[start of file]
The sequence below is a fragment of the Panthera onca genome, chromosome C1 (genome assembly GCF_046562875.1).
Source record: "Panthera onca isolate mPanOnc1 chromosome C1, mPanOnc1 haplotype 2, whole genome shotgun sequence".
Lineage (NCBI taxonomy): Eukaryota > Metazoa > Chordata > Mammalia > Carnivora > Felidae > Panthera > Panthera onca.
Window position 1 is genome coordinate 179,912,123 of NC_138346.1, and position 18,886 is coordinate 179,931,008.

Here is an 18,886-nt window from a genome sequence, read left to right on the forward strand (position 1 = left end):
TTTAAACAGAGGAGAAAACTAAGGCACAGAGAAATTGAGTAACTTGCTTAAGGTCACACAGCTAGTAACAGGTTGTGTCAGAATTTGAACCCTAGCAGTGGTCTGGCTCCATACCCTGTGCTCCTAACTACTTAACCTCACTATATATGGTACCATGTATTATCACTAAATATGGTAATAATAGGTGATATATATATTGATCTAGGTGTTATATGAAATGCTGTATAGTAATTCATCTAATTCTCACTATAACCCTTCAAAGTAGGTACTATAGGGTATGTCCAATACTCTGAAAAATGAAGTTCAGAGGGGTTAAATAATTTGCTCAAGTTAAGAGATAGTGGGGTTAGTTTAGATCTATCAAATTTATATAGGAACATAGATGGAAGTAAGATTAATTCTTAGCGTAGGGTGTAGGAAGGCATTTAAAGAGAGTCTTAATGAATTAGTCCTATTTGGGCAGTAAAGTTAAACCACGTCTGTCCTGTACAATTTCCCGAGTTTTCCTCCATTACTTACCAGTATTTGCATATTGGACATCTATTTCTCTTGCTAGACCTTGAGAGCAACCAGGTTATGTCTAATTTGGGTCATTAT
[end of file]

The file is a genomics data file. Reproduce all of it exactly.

The sequence below is a fragment of the Panthera onca genome, chromosome C1 (genome assembly GCF_046562875.1).
Source record: "Panthera onca isolate mPanOnc1 chromosome C1, mPanOnc1 haplotype 2, whole genome shotgun sequence".
Lineage (NCBI taxonomy): Eukaryota > Metazoa > Chordata > Mammalia > Carnivora > Felidae > Panthera > Panthera onca.
Window position 1 is genome coordinate 179,912,123 of NC_138346.1, and position 18,886 is coordinate 179,931,008.

Here is an 18,886-nt window from a genome sequence, read left to right on the forward strand (position 1 = left end):
TTTAAACAGAGGAGAAAACTAAGGCACAGAGAAATTGAGTAACTTGCTTAAGGTCACACAGCTAGTAACAGGTTGTGTCAGAATTTGAACCCTAGCAGTGGTCTGGCTCCATACCCTGTGCTCCTAACTACTTAACCTCACTATATATGGTACCATGTATTATCACTAAATATGGTAATAATAGGTGATATATATATTGATCTAGGTGTTATATGAAATGCTGTATAGTAATTCATCTAATTCTCACTATAACCCTTCAAAGTAGGTACTATAGGGTATGTCCAATACTCTGAAAAATGAAGTTCAGAGGGGTTAAATAATTTGCTCAAGTTAAGAGATAGTGGGGTTAGTTTAGATCTATCAAATTTATATAGGAACATAGATGGAAGTAAGATTAATTCTTAGCGTAGGGTGTAGGAAGGCATTTAAAGAGAGTCTTAATGAATTAGTCCTATTTGGGCAGTAAAGTTAAACCACGTCTGTCCTGTACAATTTCCCGAGTTTTCCTCCATTACTTACCAGTATTTGCATATTGGACATCTATTTCTCTTGCTAGACCTTGAGAGCAACCAGGTTATGTCTAATTTGGGTCATTAT